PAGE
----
Constance Bangani – Zimbabwe

Constance Bangani – Zimbabwe

Date: July 1, 2015
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My name is Constance Bangani. I am the councillor for ward 16 in Chimanimani which is situated in the Eastern Highlands region of Zimbabwe. I go about my business representing the community that I live with, in council. Other people’s problems are mine as well because I believe that it is my prerogative to make sure that people’s problems are addressed. I often communicate with the local police and other stakeholders which include the traditional leaders i.e. chiefs over some of the problems that come to my attention if need be. I can now safely say that, because of my interaction with GL and my community, they are now aware and have an understanding of the 50/50 concept. In my ward I am encouraging women to vote for other women because women are the majority in Zimbabwe and yet they are under-represented. In addition I am empowering women both young and old by hiring some of them to do contractual work on projects that I am currently working on.


I first met Gender Links when they were doing their local government research in 2009. That time I met with Colleen and Susan Tolmay. Other encounters were in 2010 when I attended the Regional Summit. What an experience that was. That in itself is a story for another day but let me just say I flew for the first time. I never imagined that one day I was going to achieve such a feat. When I met with GL they gave me awareness to realise that no man is more equal than the other. We are all equal – men and women.

During the time I have spent as a politician there have been good times and bad times. No one really wants to talk about the bad times but they have been there and I am no exception. Mine though came prior to my election as councillor. The time I was vying to be a politician, people looked down upon me. They never believed that I could be a leader. I was labelled as a prostitute. However I remained steadfast. Through this I learnt that aspiring women politicians are painted with the wrong brush. This is one chapter of my life that I will never forget.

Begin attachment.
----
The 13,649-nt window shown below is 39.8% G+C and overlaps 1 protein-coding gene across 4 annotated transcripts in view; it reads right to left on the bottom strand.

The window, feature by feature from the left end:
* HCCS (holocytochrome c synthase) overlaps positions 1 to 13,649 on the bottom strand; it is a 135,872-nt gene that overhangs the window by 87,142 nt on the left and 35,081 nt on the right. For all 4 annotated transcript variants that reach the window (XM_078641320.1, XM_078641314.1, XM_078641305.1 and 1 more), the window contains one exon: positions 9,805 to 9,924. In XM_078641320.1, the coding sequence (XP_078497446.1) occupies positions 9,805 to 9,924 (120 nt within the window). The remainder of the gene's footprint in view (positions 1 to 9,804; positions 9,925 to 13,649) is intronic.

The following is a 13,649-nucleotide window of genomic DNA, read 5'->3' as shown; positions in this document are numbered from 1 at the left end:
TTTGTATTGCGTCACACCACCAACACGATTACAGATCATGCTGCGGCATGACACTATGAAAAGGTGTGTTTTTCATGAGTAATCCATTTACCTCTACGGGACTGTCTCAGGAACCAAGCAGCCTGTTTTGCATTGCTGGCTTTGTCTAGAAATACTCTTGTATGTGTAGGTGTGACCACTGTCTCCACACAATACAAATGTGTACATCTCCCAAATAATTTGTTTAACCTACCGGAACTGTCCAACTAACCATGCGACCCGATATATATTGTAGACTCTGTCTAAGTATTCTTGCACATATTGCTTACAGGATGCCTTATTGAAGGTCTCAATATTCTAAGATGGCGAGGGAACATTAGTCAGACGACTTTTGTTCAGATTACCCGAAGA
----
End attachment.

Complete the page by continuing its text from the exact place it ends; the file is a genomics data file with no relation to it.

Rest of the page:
The best however, was still to come. When I was elected to be a councillor I was so elated. Opportunities became rife. I never imagined what lay in the world. This taught me that one must never give up. Though the road may be full of thorns and thistle, there is always light at the end of the tunnel. The secret is to just persevere. Against all odds, one will always succeed.

I am very grateful to GL for giving me the opportunity to transform my community. Their literature has gone a long way in achieving this. Not only that, but the various workshops have also seen me gain knowledge which is empowering. I can now talk with no fear to public at any gathering. My ability to understand the nature and behaviours of people has helped to transform not only me but the community as well. Of course I could not have done this without the help of other people like the village head, police, chiefs, other NGOs, politicians from other political parties and governmental departments who are always in constant communication with me. These people have invoked changes within the community I live in.

I believe that it is my role to make a difference to the lives of other women because I am privileged to have been given the knowledge that I possess. It is my endeavour that other women also get to know what I know. As for the men, I also believe that it is my responsibility to make a difference in their lives because I believe that sharing and teaching them about the pros and cons of empowering women will lead to a change in attitudes and mind-sets. I do this strategically by approaching the village head in my community. In all this I hope that in future elections there is no fighting as we are one family.

In conclusion I would like to say that thank you GL for the love that you have shown. I am grateful. To Zimbabwe I say “Let us be one family, one nation and let us unite for a better and brighter future.À




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